Date & Time: Aug 5, 1936 at 2200 LT
Type of aircraft:
Lockheed 10 Electra
Scheduled Revenue Flight
New Orleans – Saint Louis – Chicago
United States of America
Crew on board:
Pax on board:
The twin engine airplane departed Saint Louis-Lambert Airport at night and in poor weather conditions. While in initial climb, the crew made a turn to the left at an insufficient altitude, causing the left wing tip to struck the ground. Out of control, the aircraft crashed in an open field located 5 km north of Lambert Airport, bursting into flames. All eight occupants were killed.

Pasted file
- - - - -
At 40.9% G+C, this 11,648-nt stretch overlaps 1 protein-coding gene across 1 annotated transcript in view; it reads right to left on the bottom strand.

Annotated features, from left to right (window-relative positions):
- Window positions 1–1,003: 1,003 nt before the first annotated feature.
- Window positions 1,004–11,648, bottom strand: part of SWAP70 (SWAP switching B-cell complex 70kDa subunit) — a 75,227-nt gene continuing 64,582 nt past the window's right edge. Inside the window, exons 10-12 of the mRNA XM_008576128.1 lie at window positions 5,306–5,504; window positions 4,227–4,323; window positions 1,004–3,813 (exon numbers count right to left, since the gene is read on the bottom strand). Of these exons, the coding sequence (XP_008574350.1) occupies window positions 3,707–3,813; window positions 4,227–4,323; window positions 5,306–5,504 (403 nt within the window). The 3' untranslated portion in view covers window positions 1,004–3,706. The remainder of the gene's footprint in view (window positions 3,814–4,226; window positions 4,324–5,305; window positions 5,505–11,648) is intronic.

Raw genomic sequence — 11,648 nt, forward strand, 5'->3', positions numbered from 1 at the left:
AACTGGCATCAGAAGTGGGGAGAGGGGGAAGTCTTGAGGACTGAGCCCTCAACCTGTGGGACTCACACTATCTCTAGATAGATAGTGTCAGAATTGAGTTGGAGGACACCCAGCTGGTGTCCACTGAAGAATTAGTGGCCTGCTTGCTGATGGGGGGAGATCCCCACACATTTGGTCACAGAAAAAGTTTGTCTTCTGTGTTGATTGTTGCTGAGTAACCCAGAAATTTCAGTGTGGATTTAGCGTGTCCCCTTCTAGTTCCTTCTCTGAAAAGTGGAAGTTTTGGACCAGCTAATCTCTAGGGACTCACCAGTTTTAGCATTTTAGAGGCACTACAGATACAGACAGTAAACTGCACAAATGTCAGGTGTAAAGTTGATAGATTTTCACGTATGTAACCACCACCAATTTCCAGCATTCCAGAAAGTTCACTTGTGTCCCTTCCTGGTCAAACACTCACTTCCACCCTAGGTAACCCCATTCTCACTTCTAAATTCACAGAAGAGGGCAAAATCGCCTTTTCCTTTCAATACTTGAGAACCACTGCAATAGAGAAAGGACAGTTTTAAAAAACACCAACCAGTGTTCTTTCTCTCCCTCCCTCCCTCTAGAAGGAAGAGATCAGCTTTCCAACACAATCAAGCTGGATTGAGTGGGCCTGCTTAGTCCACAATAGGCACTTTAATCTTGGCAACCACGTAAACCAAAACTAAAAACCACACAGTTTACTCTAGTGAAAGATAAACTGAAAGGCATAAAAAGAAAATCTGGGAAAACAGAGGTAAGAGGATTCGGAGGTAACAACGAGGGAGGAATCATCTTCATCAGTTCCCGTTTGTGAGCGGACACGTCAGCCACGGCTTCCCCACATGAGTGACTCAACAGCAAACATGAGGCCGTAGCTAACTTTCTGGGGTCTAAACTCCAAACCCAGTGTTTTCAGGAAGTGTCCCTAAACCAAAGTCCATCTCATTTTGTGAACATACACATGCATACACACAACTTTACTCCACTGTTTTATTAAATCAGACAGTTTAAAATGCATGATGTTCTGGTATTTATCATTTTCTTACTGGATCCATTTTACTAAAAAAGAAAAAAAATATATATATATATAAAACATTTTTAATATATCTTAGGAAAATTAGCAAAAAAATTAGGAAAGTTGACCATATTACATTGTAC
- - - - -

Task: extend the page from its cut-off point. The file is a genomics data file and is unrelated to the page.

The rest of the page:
Several theories are suggested as to the cause of this accident. However, there is insufficient evidence to substantiate any of them. It is felt that the airplane was thoroughly controllable and that the turn back in the direction of the airport was a voluntary maneuver. Apparently, the pilot, after lifting the airplane into the air, became concerned either with some unexpected irregularity such as the functioning of some part of the airplane and made a turn toward the airport without realizing his nearness to the ground. However, it is not believed that any condition arose or a severity which would have prevented the pilot from acquiring more altitude before attempting to make a turn. It is the opinion of the Bureau of Air commerce that the probable cause of this accident was making a turn at an extremely low altitude, for reasons unknown, in which the wing of the airplane unintentionally contacted the ground.